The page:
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Grovetown Lagoon Restoration Project

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Education Activity Kit for Marlborough Schools

Published on Nov 26, 2013

Chairmans Comments

The Education Activity Kit for schools focussed on Grovetown Lagoon is complete and able to be used by any school in the area. The Department of Conservation has made a wonderful job of this very practical and easy to use kit for teachers.

The theme for activities is Transitions. This theme has been chosen as many of the ecological processes occurring in the lagoon area are a transition of plant communities from one state to another. The theme includes the following subjects for the students:

  • Succession – the transition from bare land to pioneer species to mature forest (the students plant trees as part of this theme). We see this clearly at Grovetown Lagoon. Primary species (e.g. manuka, kanuka, red matipo, karamu, kohuhu and lemonwood, transition to secondary colonizers (e.g. mahoe, ribbonwood, lancewood and mapou) and then emergent species (rimu, totara, pukatea, matai and kahikatea).
  • Competition – looking at competition between native plants and invasive plants, the effects of this and the outcomes of our intervention.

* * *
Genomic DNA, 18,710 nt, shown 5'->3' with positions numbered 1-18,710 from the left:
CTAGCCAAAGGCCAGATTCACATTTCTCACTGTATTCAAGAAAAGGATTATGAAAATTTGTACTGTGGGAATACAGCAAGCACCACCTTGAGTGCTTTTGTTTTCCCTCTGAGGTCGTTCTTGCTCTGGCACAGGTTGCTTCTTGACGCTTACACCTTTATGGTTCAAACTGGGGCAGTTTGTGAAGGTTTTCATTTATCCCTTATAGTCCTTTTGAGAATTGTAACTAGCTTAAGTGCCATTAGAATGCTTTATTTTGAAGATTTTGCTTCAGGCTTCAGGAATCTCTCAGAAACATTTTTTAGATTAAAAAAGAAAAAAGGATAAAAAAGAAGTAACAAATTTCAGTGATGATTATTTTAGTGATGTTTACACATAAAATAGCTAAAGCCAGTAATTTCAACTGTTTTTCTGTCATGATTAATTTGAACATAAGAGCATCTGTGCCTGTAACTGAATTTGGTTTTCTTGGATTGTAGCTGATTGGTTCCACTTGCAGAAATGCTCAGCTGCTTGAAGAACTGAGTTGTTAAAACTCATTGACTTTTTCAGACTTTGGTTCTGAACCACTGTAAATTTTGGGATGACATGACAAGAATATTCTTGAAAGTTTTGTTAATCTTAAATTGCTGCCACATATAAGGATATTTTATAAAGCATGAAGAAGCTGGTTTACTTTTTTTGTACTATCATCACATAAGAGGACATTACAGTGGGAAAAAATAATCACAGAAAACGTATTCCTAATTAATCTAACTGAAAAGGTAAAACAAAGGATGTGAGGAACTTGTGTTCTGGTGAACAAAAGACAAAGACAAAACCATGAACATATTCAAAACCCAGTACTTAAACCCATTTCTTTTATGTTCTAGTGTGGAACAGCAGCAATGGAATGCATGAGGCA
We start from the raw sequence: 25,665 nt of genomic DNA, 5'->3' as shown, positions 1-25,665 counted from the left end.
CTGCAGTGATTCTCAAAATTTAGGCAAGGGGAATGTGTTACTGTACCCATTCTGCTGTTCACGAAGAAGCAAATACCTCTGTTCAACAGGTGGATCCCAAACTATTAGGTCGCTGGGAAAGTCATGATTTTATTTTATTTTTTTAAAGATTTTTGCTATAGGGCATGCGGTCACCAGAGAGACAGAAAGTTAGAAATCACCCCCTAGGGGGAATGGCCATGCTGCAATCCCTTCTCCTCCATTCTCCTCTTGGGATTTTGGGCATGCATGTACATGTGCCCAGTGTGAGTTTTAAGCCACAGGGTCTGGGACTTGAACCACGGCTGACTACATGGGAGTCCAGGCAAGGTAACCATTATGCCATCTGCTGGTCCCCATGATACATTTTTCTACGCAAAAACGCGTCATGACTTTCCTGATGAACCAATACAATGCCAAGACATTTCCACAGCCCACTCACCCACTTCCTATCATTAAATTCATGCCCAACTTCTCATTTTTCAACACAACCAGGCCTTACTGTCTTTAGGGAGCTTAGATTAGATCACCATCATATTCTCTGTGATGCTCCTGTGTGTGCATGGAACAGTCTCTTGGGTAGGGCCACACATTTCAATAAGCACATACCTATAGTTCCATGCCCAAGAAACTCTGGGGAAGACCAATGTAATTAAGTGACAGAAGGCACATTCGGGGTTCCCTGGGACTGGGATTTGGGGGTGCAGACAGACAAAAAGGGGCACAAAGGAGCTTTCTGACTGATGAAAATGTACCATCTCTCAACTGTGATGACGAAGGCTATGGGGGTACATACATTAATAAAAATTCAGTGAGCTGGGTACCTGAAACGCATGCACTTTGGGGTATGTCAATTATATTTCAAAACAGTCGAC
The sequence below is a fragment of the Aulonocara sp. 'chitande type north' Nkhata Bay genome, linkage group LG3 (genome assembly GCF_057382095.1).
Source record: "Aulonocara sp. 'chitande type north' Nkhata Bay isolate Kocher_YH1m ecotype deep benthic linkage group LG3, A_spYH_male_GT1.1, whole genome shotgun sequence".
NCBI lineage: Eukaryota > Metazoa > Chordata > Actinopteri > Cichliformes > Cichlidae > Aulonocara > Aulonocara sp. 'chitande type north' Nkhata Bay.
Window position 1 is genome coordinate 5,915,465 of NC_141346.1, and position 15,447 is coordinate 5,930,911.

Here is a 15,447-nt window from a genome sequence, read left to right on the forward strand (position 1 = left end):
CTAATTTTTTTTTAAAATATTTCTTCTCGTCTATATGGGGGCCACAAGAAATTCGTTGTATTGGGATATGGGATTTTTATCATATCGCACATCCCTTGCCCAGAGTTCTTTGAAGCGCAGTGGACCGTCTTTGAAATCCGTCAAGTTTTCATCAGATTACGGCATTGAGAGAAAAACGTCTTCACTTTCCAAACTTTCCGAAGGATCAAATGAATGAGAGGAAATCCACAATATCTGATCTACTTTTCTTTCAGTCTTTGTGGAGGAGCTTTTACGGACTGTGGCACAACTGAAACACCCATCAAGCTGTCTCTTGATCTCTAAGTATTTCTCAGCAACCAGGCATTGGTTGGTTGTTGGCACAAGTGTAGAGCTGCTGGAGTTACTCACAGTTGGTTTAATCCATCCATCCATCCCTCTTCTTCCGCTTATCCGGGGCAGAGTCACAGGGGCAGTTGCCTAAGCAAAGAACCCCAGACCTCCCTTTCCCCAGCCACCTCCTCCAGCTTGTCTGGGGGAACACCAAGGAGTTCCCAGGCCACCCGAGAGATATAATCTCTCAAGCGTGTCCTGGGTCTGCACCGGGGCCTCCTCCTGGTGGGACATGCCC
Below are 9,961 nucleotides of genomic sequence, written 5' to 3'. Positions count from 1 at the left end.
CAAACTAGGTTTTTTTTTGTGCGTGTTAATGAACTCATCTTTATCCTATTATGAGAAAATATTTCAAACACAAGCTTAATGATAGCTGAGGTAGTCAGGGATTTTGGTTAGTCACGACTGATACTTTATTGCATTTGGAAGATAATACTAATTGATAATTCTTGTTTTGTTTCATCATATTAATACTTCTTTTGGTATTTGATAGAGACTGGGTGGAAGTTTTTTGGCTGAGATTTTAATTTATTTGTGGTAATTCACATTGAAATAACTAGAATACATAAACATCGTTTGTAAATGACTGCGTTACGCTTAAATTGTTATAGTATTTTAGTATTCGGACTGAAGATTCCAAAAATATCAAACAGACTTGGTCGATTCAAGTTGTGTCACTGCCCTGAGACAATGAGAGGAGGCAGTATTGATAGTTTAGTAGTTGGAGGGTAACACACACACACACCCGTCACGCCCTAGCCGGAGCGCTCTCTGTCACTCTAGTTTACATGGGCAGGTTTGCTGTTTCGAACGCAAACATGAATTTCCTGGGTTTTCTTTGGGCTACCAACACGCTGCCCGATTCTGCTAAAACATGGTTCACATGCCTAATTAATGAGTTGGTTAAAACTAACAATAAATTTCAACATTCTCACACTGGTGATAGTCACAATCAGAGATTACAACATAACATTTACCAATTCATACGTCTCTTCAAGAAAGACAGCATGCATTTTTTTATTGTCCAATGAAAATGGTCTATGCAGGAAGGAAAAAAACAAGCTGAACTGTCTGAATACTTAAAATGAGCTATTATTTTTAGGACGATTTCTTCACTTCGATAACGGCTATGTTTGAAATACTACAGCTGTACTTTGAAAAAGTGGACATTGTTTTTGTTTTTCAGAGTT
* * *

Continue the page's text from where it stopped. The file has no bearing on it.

• Changes in land use – the history of the area including the formation of the oxbow loop that is now the Lagoon, traditional Maori use of the area, invasion of weeds and the degradation of the ecosystem, and the current restoration of the natural values of the area.

The Grovetown Lagoon Education Kit is designed to be used by primary and high school teachers and students, either with or without a representative from the Department of Conservation. Lots of background information is provided, and activities based on the themes for this kit are explained. Some activities are appropriate for all ages, others are more appropriate for a particular age group. Included in the kit is all the equipment needed to carry out all the activities. The Grovetown Lagoon Education Kit is available from the Department of Conservation, South Marlborough Office. Phone Shelly Sidley on 572-9100.

DID YOU KNOW: Many wetland plants have very specific environmental needs and are extremely vulnerable to change. A number of New Zealand’s endangered plant species depend totally on wetlands.
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